• Publish 1-2 posts per week – another miserable fail… I was lazy and I never made time for it. I will write loads for about 4 weeks and then I will fizzle out, it’s stupid as I really enjoy writing posts and having my own corner of the internet.
  • Twitter 2,000 – interact more, host a twitter chat – I’ve really fallen out of  love with twitter since I left uni, I struggle to know what to say and because of that my engagement has fallen and I just don’t know really where to start!
  • Instagram – 250, 2-3 photos per week – at the start of 2017 I was so lazy Instagram was lucky if I even opened the app month on month, but out of the blue in August I fell in love with it and was posting regularly and loving it.
  • Bloglovin – 250 – I think I logged in to Bloglovin’ once last year!
  • Improve my blog photos – I have a DSLR and for the life of me I cannot understand why I have not used it when I take my blog photos!



  • Apply to join the Royal Navy – the application is ready to go I just have to stop being a big baby!
  • Achieve some professional qualifications – I’m not sure which ones yet, as I keep deciding and then changing my mind. Any recommendations welcome.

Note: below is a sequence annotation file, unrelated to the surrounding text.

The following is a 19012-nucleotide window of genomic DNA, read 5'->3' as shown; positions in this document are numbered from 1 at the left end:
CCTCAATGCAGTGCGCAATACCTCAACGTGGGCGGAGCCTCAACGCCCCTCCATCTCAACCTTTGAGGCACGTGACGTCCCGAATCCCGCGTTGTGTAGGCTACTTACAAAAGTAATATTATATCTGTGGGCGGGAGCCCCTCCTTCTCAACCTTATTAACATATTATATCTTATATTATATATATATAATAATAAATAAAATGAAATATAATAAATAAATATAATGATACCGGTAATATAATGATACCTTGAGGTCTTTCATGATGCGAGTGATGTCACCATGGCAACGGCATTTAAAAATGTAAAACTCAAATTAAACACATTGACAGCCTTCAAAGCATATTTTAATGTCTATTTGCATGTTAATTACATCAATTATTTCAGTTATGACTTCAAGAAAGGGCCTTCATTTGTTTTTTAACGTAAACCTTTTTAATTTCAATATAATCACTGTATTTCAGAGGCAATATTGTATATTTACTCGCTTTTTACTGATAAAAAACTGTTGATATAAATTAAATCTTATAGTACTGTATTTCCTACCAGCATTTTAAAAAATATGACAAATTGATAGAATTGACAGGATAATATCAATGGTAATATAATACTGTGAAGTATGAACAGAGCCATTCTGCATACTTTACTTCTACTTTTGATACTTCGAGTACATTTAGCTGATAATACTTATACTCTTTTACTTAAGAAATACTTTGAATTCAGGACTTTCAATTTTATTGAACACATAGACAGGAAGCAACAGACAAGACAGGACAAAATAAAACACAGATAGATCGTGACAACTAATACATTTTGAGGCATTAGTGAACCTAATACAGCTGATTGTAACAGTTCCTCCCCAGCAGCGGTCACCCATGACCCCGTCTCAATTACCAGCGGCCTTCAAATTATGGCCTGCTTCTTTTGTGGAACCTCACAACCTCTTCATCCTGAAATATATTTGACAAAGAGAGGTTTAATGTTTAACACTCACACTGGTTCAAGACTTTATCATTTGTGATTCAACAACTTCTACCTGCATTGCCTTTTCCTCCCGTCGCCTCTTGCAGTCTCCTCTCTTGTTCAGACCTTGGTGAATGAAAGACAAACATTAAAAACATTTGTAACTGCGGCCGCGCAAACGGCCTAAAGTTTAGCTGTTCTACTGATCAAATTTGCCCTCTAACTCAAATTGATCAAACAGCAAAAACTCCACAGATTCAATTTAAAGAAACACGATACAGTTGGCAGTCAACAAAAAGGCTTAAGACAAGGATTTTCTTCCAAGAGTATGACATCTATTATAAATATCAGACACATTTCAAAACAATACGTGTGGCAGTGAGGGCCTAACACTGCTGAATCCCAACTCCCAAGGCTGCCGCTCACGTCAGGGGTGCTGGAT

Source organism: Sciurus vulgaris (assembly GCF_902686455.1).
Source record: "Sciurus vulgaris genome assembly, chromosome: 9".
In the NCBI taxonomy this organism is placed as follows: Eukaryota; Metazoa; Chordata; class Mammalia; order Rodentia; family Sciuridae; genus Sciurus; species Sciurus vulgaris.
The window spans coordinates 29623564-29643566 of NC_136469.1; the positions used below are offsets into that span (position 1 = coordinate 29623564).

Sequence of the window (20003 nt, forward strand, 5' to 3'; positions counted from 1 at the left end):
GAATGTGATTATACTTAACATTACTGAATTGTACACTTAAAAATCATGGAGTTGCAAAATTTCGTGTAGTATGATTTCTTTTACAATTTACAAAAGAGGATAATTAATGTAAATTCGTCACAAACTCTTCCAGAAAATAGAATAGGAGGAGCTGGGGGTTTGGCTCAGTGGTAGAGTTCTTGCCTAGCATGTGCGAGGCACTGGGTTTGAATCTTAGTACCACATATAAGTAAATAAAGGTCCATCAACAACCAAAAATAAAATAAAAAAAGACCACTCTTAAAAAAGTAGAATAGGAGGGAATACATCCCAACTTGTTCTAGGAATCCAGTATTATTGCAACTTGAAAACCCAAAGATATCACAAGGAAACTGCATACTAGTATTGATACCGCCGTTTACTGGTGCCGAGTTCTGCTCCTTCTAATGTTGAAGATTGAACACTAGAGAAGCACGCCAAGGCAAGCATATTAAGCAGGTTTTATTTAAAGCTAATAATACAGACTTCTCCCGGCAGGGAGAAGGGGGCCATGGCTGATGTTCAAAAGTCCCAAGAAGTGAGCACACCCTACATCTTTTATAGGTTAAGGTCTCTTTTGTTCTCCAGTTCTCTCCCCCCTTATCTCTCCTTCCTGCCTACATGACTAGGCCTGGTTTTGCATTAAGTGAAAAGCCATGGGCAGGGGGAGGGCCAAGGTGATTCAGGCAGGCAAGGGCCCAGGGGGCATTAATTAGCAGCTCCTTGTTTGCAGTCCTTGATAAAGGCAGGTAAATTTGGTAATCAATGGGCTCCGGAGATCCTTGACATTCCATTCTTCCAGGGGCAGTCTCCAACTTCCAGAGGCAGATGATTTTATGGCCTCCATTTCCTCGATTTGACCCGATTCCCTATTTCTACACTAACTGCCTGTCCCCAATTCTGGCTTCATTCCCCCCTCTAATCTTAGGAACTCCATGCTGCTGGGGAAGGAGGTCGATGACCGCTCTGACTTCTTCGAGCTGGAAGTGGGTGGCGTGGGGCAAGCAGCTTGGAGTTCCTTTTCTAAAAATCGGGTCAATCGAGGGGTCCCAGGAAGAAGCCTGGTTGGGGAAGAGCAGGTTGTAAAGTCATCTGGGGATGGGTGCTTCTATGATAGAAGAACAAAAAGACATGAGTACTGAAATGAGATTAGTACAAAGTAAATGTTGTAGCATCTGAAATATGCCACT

• Get back into Fencing – I’ve got to face this fear now, I want to have joined a club by June. I’m going to use the time between now and then to work on building up my fitness and footwork skills so that my main focus on my return can be blade work and distance.
  • Get into yoga – this year I want to try and do it before work at least once a week, starting at home and then moving to a class once I’ve got a bit better!
  • Run my mile and a half in under 12 minutes – this year I’m going to make more of an effort to don my running shoes and try to make this a habit. I’m also going to aim to be in bed befor 10:30 for 2 nights a week, so I’m too tired can no longer be an excuse!


  • Have a morning routine – so let’s see how the being in bed before 10:30 for 2 nights a week goes first. Another part of this is leaving the house earlier, as I’m always 5 minutes late for work!
  • Be more organised – this year I’m going to make smaller goals to change the most important and drastically out of control areas of my life. I’m not going to plan it as I often get stuck in this stage of a project I’m just going to organise things as they appear to me in the way they feel right. In the hope that this leads to an overall improvement by 2019.
  • Be better at keeping in touch with people – in 2018 I’m going to make a more conscious effort to spend time with my family and friends. Including planning to meet up with them more and hopefully reconnect with a few others. Let me know if you have nay top tips on this one?
  • Read 15 books – I know not many, but this year I’m going to give myself the freedom to pick what I want and finish it whenever because my structured planning clearly was not working!
  • Learn to do crosswords – it’s a skill I have always admired people for so this year I’m going to learn how to do it myself.


  • Publish 1 blog post a week – we’ll this has not gone too well so far… Here we are in March and this is my second post! So I’ve set myself the task of posting once a week for 3 months… Let’s see how that works out.